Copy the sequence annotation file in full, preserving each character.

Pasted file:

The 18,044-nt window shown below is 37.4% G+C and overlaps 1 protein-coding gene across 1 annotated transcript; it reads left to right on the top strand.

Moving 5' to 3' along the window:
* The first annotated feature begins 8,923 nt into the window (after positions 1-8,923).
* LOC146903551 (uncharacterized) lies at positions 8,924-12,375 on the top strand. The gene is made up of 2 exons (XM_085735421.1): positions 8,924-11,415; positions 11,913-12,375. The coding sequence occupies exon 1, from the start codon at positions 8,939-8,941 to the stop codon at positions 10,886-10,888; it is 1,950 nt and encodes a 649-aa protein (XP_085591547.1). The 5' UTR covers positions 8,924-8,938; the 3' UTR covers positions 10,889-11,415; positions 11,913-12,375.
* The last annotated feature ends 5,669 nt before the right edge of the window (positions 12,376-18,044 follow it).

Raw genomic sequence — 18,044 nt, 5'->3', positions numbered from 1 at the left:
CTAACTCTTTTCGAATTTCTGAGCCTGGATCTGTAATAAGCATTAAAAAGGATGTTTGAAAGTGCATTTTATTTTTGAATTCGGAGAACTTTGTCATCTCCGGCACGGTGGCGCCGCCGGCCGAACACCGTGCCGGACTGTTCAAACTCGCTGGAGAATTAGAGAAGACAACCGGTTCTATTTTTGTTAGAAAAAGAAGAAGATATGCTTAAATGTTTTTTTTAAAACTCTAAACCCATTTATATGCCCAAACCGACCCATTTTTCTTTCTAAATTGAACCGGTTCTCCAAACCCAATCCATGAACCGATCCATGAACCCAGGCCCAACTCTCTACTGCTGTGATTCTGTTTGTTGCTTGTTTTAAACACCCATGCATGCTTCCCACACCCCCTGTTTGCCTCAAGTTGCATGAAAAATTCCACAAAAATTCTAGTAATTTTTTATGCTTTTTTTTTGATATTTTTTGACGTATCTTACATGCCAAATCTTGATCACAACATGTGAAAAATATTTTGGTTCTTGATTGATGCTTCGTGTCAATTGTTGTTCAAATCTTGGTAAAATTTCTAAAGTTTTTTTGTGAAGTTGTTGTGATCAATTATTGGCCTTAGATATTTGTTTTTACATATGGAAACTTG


The 18,044-nt window shown below is 37.4% G+C and overlaps 1 protein-coding gene across 1 annotated transcript; it reads left to right on the top strand.

Moving 5' to 3' along the window:
* The first annotated feature begins 8,923 nt into the window (after positions 1-8,923).
* LOC146903551 (uncharacterized) lies at positions 8,924-12,375 on the top strand. The gene is made up of 2 exons (XM_085735421.1): positions 8,924-11,415; positions 11,913-12,375. The coding sequence occupies exon 1, from the start codon at positions 8,939-8,941 to the stop codon at positions 10,886-10,888; it is 1,950 nt and encodes a 649-aa protein (XP_085591547.1). The 5' UTR covers positions 8,924-8,938; the 3' UTR covers positions 10,889-11,415; positions 11,913-12,375.
* The last annotated feature ends 5,669 nt before the right edge of the window (positions 12,376-18,044 follow it).

Raw genomic sequence — 18,044 nt, 5'->3', positions numbered from 1 at the left:
CTAACTCTTTTCGAATTTCTGAGCCTGGATCTGTAATAAGCATTAAAAAGGATGTTTGAAAGTGCATTTTATTTTTGAATTCGGAGAACTTTGTCATCTCCGGCACGGTGGCGCCGCCGGCCGAACACCGTGCCGGACTGTTCAAACTCGCTGGAGAATTAGAGAAGACAACCGGTTCTATTTTTGTTAGAAAAAGAAGAAGATATGCTTAAATGTTTTTTTTAAAACTCTAAACCCATTTATATGCCCAAACCGACCCATTTTTCTTTCTAAATTGAACCGGTTCTCCAAACCCAATCCATGAACCGATCCATGAACCCAGGCCCAACTCTCTACTGCTGTGATTCTGTTTGTTGCTTGTTTTAAACACCCATGCATGCTTCCCACACCCCCTGTTTGCCTCAAGTTGCATGAAAAATTCCACAAAAATTCTAGTAATTTTTTATGCTTTTTTTTTGATATTTTTTGACGTATCTTACATGCCAAATCTTGATCACAACATGTGAAAAATATTTTGGTTCTTGATTGATGCTTCGTGTCAATTGTTGTTCAAATCTTGGTAAAATTTCTAAAGTTTTTTTGTGAAGTTGTTGTGATCAATTATTGGCCTTAGATATTTGTTTTTACATATGGAAACTTG